The State of Israel is 70 years old today and I am writing from its capital city, Jerusalem.

I realize that for most of you, the words I have just written will cause your gorge to rise. In Israel, they are a source of jubilation.

Israel’s rebirth as the Jewish national homeland out of the ashes of the Holocaust was in itself an astonishing achievement, unique in the annals of the world.

For it to have survived the unparalleled attempts to destroy it ever since is regarded by many as nothing short of miraculous.

Yesterday was Israel’s annual remembrance day. When the sirens sounded, the country paused and bowed its head. It’s the day when Israel mourns the price in blood it has had to pay for existing at all: 23,646 fallen Israeli soldiers and 3,134 Israeli civilians murdered through terrorism.

More than 26,000 dead—with most of the military casualties consisting of Israel’s precious young who must be conscripted to defend their country—purely because there are people determined to prevent the Jews from living in their own ancestral homeland.

But you know all about that because you are the people killing them.

You are the people who have been trying to destroy the Jewish homeland for the better part of a century. Look how hard you’ve tried. You’ve used war. You’ve used terrorism. You’ve used the Palestinian Arabs as pawns. You’ve used the diplomatic game. You’ve used economic boycotts.

Despite all this, you have been forced to watch as Israel has not only survived but become the strongest state in the region, stronger even than many countries in the developed world.

Einat Wilf with Shany Mor: Celebrating the argument
Zionism and the State of Israel are unique examples of a movement of national liberation, and a state, established as ongoing debates, claim Einat Wilf with Shany Mor. Democratic debate about the character and future of the state has been at once a necessity, a virtue, a strength and a saving grace; in fact it has defined who we are. Here’s to the next 70 years of the argument.

What is the Jewish state? This is the title of a talk I thoroughly enjoy giving, particularly to delegations – mostly of non-Jews – who come to Israel for the first time. At the outset, I promise that, if successful, at the end of my talk, my listeners will be more confused about the issue than they are at present.

In the talk, I walk through the span of Jewish history, emphasising the manner in which modernity gave birth to a wide variety of Jews, including devout atheists and committed Zionists such as myself, all the way to Haredi Jews, whose raising of the walls is in itself a modern phenomenon, conceived in response to the challenge of modernity. Once their heads spins with Zionist atheists, Haredi Jews, Religious Zionists, Reform and Conservative, and just plain Yom-Kippur-synagogue-attending-Shabbat-driving-shrimp-eating Jews, I explain that in the absence of a Pope and a Church hierarchy, and given that Jewish texts and traditions created over thousands of years offer sufficient material to support every possible world view, we have no way to determine what is the ‘right’ way to be Jewish and the ‘wrong’ way to be Jewish. We are then left with no choice but to do what Jews are known for doing: arguing.

From here emerges my definition of the Jewish state – the definition to end all definitions, if I may: The Jewish state is the one state in the world where we get to argue about what it means to be the Jewish state. Herein lies the essence of the Jewish state: the ongoing debate about its very nature. And this has been the case ever since the days of the First Zionist Congress. Zionism and the State of Israel have always been sites of an ongoing and fierce debate about the very fundamental question of what it means to be the Jewish state.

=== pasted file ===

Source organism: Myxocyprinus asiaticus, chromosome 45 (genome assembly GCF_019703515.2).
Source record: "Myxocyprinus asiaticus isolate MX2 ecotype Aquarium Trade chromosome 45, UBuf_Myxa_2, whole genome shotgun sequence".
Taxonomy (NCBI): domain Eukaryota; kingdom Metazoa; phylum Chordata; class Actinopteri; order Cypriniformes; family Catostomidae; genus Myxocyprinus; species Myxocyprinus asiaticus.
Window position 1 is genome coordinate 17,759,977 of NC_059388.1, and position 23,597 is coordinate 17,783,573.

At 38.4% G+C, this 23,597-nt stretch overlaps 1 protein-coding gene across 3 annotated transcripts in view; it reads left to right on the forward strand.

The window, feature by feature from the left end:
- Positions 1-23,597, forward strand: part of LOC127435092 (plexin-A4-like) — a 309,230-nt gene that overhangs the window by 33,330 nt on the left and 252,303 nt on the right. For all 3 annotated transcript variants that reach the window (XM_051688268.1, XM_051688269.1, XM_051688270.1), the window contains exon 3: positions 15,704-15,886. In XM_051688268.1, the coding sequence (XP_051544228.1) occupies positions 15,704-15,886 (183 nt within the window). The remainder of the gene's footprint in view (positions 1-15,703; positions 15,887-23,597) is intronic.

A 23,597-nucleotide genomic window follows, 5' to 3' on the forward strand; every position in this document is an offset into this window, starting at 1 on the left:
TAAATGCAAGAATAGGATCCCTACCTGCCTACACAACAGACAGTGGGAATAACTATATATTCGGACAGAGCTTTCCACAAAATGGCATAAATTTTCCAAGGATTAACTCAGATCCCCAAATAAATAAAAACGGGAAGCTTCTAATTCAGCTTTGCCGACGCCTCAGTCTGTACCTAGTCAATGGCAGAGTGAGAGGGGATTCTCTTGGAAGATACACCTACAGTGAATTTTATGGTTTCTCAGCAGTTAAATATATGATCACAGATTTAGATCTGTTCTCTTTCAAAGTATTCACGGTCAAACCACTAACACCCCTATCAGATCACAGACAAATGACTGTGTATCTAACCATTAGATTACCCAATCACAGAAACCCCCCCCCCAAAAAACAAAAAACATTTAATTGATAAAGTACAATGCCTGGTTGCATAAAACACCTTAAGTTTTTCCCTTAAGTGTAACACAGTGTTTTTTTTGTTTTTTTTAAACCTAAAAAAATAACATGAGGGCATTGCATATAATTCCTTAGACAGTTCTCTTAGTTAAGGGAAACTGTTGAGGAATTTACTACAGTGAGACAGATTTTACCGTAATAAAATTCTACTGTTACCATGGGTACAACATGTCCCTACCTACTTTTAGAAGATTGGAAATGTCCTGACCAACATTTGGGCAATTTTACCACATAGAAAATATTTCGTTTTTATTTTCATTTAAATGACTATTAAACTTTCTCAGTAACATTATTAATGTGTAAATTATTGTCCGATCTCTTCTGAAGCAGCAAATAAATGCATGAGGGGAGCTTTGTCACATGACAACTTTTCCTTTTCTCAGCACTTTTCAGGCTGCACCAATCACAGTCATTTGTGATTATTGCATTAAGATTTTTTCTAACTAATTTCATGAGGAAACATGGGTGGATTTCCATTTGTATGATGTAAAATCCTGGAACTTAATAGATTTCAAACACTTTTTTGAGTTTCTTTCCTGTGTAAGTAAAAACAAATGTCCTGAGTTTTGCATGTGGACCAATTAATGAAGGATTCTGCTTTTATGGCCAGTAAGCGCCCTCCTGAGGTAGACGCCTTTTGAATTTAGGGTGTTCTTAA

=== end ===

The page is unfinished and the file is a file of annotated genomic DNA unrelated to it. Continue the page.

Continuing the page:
This has been the key insight of Zionism. Contrary to the common view that great undertakings require unity, Zionism progressed through unity-in-diversity. Yes, there was a broad agreement to move forward to some form of Jewish self-government – there was no agreement even that it should be a state – but beyond that, everything has been up for debate.
JPost Editorial: From Truman to Trump
Truman’s conflicting policies seem to reflect conflicting influences. Truman was a Christian Zionist who was a fierce believer in Jewish statehood in the Holy Land for religious reasons. From a moral perspective, he was haunted by the Holocaust and saw in a Jewish state rectification of a historic injustice. Pragmatically speaking, he realized that Americans would oppose large-scale immigration to the US and that the creation of a Jewish state would provide an option.

At the same time, Truman was up against the US State Department and the British government, which were pro-Arab and which, therefore, strongly opposed US involvement in the creation of Israel for fear it would hurt relations with Arab nations. Also, Truman, who sought, and won, the US presidency in the 1948 election, factored in the Jewish vote in electoral considerations. Perhaps he realized that his de facto support for Jewish statehood was enough and that it was politically unnecessary to be more outspokenly pro-Zionist in a way that would hurt his relations with the State Department, the British and the Arab world.

Undoubtedly, Truman’s support was instrumental in helping bring about the creation of the state. The tradition continues with President Donald Trump, who has proven to be a real friend of Israel and who in a tweet for Independence Day, reiterated his promise that next month the US Embassy will move from Tel Aviv to Jerusalem.